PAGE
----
A Clever Play
by Ray Adams
Poor Frank and Lucky Archie were at it again just the other night at the local duplicate club. As usual, it all came down to the last hand as the two rivals were locked in a dead tie after twenty six boards.
Poor Frank took the push to 5♥ and West led the ♠K. Poor Frank studied the dummy for several moments before making the strange-looking play of ducking. West continued with a spade and declarer tossed a diamond on this. He then cashed the ace and king of diamonds and ruffed a diamond with the queen of trumps. This established dummy’s remaining diamonds and it was now easy for Poor Frank to draw the trumps ending in dummy. He cashed the diamonds and sluffed two clubs on them, conceding a club to claim his contract.
Most declarers were not as clever as Poor Frank. They drew two rounds of trumps and tried to set up the diamonds, but when East took the third round, a club through allowed the defenders to cash three tricks in that suit.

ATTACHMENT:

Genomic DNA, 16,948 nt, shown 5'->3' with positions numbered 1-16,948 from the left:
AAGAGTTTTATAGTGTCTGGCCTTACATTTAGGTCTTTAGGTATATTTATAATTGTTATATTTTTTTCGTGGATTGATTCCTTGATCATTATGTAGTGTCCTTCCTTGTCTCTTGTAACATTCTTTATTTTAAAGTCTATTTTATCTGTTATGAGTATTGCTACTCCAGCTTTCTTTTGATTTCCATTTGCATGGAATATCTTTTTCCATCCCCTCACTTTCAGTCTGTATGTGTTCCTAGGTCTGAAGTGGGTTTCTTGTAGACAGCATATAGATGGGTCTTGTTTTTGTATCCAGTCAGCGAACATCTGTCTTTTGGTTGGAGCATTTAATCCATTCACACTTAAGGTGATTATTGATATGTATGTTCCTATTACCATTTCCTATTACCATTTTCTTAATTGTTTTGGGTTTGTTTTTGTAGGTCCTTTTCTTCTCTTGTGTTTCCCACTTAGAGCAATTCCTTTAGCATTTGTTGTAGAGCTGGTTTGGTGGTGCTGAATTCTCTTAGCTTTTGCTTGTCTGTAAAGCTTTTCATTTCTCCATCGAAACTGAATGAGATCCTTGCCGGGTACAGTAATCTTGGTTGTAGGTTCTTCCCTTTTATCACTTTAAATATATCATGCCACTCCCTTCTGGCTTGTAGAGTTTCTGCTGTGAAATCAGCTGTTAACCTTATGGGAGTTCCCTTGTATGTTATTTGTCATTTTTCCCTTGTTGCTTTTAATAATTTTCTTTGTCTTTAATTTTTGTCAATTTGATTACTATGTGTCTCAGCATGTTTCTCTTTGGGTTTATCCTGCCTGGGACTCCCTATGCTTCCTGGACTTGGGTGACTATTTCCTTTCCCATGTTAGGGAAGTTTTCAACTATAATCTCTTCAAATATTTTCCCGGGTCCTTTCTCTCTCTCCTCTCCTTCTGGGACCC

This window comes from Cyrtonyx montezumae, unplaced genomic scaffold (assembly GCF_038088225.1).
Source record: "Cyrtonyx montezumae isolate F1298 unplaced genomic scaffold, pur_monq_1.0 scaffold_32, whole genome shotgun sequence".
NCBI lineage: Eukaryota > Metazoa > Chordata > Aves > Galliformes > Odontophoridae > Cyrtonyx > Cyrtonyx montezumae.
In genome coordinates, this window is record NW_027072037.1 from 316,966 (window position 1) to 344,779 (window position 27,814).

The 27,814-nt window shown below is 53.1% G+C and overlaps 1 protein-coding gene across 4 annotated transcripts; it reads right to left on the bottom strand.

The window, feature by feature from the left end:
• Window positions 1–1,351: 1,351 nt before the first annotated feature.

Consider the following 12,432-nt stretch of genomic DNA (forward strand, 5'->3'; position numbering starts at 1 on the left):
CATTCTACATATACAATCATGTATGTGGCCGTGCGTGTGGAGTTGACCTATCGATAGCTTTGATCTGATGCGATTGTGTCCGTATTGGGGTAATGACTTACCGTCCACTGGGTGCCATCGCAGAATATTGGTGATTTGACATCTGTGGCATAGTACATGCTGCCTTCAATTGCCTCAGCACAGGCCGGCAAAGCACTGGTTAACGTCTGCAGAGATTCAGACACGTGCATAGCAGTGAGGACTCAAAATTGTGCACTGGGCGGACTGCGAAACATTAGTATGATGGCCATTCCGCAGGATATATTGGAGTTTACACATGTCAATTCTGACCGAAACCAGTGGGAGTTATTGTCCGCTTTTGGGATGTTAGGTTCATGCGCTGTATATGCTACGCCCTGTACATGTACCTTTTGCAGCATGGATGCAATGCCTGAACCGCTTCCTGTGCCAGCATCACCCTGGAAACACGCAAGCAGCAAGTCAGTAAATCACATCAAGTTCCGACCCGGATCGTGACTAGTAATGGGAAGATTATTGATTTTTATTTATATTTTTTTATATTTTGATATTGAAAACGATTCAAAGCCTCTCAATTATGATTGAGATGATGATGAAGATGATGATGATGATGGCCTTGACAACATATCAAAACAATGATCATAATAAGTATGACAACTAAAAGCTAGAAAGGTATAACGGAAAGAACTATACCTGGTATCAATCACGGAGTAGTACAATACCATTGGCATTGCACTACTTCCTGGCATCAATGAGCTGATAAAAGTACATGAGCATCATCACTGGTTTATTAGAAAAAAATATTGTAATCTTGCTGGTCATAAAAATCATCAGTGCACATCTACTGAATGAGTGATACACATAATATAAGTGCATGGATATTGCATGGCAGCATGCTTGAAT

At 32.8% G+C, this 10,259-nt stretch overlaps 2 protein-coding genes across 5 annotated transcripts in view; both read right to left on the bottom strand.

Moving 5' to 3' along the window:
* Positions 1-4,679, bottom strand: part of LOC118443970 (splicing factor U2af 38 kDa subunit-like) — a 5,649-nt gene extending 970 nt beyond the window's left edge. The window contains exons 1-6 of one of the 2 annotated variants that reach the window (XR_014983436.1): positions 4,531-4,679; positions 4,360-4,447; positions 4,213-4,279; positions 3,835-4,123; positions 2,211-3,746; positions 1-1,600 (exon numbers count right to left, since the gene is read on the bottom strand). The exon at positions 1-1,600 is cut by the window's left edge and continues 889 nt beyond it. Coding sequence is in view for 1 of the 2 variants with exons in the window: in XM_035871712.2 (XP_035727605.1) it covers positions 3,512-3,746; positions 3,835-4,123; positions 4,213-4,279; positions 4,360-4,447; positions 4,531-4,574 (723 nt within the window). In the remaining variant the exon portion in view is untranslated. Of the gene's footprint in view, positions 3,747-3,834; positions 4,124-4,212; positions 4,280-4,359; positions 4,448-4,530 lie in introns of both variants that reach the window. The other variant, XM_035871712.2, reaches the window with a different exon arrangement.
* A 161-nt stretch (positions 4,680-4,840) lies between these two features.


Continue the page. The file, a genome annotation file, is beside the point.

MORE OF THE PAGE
Thus, it appeared as though Poor Frank would easily win that evening’s event. Unfortunately for him, the EW players at Lucky Archie’s table were too aggressive. They bid all the way to 5♠, which was quickly doubled and set two tricks, allowing Archie to score +500 to Poor Frank’s +450 and once again walk off with the laurels.
As Lucky Archie passed Poor Frank on the way out, he said loud enough for everyone in the club to hear, “You’ll have to learn to play a lot better than you do to beat me, Frankie Baby.”
Poor Frank’s reply was inaudible due to the noises he created gashing his teeth. But perhaps that was just as well.